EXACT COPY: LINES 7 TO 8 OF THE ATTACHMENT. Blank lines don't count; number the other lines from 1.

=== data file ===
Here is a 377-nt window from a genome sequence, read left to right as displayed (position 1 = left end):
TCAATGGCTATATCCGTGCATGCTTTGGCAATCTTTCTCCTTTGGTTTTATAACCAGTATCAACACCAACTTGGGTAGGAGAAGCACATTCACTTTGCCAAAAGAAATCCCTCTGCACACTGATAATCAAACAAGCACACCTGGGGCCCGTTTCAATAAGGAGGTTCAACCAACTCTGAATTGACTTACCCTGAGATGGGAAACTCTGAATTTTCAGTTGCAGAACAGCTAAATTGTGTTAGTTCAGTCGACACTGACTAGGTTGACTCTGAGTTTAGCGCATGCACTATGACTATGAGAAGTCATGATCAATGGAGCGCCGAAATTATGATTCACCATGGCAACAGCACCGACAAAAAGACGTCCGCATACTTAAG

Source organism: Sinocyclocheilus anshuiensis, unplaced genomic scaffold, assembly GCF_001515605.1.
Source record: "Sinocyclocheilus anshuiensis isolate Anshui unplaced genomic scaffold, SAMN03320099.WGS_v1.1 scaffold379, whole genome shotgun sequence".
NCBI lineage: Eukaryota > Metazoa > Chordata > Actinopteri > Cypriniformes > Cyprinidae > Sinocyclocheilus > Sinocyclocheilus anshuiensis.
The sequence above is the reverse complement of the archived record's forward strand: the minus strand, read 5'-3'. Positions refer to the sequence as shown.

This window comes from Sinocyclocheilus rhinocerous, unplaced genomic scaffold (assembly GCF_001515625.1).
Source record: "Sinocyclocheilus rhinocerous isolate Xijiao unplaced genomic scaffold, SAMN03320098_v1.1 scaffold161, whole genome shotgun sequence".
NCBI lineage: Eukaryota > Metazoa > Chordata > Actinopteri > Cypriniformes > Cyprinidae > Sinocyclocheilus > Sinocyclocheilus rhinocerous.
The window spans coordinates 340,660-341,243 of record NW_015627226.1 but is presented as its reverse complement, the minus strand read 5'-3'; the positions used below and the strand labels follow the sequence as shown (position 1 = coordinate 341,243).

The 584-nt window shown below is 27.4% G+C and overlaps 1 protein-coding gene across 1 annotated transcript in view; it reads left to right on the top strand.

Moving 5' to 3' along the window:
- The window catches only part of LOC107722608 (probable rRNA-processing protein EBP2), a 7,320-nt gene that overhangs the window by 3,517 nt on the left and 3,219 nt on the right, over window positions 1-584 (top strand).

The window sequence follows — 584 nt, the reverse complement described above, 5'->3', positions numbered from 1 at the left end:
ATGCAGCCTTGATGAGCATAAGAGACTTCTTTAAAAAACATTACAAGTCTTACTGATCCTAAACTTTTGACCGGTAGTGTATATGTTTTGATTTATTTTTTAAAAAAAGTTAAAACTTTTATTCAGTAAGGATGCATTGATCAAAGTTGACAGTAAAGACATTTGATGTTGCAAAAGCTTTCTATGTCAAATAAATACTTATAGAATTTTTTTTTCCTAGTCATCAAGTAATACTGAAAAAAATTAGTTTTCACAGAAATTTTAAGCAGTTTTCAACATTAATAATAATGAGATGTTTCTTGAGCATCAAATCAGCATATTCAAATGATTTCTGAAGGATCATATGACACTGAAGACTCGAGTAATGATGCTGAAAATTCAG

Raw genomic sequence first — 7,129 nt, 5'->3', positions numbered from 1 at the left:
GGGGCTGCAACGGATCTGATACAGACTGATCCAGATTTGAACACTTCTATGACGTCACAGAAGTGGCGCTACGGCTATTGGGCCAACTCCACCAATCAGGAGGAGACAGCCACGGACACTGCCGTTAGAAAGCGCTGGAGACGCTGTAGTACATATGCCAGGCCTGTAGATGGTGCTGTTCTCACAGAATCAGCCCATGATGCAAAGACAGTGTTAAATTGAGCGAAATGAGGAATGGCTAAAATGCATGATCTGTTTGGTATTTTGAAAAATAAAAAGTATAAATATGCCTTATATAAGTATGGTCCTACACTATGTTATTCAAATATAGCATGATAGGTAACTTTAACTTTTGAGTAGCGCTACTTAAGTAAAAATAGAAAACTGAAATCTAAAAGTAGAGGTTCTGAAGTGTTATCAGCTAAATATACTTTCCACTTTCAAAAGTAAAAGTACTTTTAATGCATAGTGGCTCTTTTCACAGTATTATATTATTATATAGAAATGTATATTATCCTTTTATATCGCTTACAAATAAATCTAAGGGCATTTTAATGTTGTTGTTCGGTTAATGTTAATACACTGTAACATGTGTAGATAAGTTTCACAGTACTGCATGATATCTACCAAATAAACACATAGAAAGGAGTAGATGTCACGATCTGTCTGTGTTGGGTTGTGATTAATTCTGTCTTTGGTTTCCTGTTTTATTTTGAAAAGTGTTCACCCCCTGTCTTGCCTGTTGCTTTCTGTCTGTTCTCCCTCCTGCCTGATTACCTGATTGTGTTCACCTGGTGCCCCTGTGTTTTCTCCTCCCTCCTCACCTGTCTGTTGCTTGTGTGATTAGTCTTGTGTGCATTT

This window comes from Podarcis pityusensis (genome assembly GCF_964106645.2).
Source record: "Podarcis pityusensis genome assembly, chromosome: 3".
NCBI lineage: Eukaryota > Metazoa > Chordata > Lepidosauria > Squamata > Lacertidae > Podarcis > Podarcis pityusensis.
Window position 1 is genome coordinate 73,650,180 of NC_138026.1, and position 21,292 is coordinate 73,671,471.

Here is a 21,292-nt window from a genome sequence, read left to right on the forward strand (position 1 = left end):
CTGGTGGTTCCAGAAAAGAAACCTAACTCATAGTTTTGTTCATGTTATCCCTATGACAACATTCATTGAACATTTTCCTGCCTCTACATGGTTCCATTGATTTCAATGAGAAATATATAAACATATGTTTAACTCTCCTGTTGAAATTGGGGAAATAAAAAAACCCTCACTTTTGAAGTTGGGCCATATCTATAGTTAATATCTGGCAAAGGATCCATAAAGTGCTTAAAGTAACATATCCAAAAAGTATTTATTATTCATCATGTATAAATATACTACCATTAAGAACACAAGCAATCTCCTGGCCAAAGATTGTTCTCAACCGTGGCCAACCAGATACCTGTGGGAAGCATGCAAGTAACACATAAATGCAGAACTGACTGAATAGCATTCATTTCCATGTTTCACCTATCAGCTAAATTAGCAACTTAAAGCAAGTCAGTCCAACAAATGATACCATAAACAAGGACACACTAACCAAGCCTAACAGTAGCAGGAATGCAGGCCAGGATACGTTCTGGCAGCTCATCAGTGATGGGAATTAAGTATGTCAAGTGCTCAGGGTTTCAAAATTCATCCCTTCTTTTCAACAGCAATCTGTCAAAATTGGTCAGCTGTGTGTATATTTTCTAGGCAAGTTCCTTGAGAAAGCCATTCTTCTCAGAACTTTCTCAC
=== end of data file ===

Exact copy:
This window comes from Sinocyclocheilus rhinocerous, unplaced genomic scaffold (assembly GCF_001515625.1).
Source record: "Sinocyclocheilus rhinocerous isolate Xijiao unplaced genomic scaffold, SAMN03320098_v1.1 scaffold161, whole genome shotgun sequence".